Coming mainly from the Azores, Portuguese immigrants have been settling in Massachusetts since the mid-19th century. They now constitute some of the largest Portuguese communities in the United States.
Dating back to the 1870s, Boston’s Chinatown was one of the largest in the country. Despite later exclusion, immigration rebounded after World War II, making the Chinese the largest foreign-born group in the region.
Fleeing ethnic and religious persecution in Ottoman Turkey, Armenians have been coming to greater Boston in large numbers since the 1890s. Watertown, especially, has become a center of Armenian-American life and heritage.
Since the 1880s, Boston has been a popular destination for Christians from Syria and Lebanon. More recently, Arab newcomers have been predominantly Muslim and come from countries across the Middle East and North Africa.
Vietnamese refugees and immigrants have been coming to Boston since the end of the Vietnam war in 1975. Centered in Fields Corner in Dorchester, they are now the second largest Asian ethnic group in the city.
Cape Verdeans have been coming to Massachusetts since the 1840s, but have only moved into the Boston area in large numbers since the 1970s. Today they are one of the city’s top ten immigrant groups and the largest hailing from Africa.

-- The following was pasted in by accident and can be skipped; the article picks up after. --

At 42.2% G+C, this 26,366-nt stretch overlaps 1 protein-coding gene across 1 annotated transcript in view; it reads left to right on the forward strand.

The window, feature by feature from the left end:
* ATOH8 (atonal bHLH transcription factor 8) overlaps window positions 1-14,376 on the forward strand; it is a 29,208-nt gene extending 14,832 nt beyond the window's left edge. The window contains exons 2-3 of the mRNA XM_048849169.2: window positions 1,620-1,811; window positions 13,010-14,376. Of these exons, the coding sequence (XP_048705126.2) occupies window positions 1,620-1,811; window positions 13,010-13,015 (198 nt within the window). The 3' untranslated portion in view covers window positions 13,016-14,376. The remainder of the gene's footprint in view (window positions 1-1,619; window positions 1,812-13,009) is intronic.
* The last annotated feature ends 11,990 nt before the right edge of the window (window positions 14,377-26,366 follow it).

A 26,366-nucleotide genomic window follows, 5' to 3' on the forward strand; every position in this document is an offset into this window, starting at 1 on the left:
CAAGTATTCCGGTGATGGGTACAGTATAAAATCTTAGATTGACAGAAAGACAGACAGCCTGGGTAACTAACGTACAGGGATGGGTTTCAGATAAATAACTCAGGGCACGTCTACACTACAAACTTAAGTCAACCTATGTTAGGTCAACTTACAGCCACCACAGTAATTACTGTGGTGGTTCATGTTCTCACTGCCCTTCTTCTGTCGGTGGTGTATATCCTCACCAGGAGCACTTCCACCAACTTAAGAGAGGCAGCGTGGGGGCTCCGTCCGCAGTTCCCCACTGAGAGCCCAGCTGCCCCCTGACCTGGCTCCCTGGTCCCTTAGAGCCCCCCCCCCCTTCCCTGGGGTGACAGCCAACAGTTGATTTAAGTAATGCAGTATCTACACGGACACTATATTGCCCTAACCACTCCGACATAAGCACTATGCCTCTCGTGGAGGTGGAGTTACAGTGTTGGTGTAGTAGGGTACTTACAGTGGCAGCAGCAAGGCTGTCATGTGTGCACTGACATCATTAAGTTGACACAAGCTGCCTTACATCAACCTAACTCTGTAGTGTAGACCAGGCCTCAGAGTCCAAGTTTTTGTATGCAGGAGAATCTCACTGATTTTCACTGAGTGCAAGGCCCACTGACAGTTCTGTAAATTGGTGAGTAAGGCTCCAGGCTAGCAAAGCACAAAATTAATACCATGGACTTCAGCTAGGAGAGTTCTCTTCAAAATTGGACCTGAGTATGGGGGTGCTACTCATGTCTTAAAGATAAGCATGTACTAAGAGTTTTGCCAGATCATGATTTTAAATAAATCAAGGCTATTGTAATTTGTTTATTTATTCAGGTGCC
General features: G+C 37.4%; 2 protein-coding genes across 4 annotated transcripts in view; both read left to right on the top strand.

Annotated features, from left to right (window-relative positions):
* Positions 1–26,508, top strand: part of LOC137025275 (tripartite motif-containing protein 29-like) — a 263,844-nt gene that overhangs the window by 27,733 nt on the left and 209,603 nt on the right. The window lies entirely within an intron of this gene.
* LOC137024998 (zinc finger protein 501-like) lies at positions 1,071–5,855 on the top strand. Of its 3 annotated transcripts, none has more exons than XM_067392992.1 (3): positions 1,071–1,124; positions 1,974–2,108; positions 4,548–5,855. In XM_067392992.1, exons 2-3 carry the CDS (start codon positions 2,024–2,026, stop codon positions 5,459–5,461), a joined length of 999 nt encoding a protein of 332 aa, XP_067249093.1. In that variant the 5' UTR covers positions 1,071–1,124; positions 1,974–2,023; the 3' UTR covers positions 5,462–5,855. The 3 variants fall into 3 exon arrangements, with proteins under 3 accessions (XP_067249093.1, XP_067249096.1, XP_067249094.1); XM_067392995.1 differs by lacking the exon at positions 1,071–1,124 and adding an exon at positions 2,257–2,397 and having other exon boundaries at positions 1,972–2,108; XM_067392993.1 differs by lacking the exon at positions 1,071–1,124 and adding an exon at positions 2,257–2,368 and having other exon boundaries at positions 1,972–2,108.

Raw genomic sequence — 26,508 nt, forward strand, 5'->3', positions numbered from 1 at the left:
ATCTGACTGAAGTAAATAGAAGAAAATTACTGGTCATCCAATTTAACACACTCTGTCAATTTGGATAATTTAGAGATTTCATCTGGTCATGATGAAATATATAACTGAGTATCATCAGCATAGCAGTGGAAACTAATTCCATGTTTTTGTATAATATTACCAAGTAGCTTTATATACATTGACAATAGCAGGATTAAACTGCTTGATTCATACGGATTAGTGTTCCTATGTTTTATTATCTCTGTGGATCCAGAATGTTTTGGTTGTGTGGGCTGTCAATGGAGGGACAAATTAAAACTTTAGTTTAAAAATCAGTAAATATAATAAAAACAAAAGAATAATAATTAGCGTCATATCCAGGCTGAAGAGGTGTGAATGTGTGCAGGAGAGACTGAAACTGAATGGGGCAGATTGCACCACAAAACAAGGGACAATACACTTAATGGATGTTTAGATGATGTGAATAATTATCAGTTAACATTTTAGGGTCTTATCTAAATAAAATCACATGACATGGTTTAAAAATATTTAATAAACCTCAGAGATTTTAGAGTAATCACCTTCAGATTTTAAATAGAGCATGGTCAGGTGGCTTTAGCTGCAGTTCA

Fleeing civil wars, violence and repression, newcomers from El Salvador, Guatemala, and Honduras began arriving in greater Boston in the early 1980s. Thirty years later, Central Americans make up a large portion of the region’s Latino population.
Immigrants from the English-speaking Caribbean have been settling in Boston since the early twentieth century. Coming mainly from Jamaica and Barbadoes, they have built flourishing communities in Dorchester and Mattapan.
Starting with a trickle of textile workers in the 1970s, thousands of Colombians have settled in Massachusetts in recent decades. The largest number live in Boston, and especially in the neighborhood of East Boston.
Boston has been a magnet for refugees since its founding in the 1600s. But especially since World War II, hundreds of thousands of those fleeing violence and persecution have resettled in the region, laying the foundations for later immigrant communities.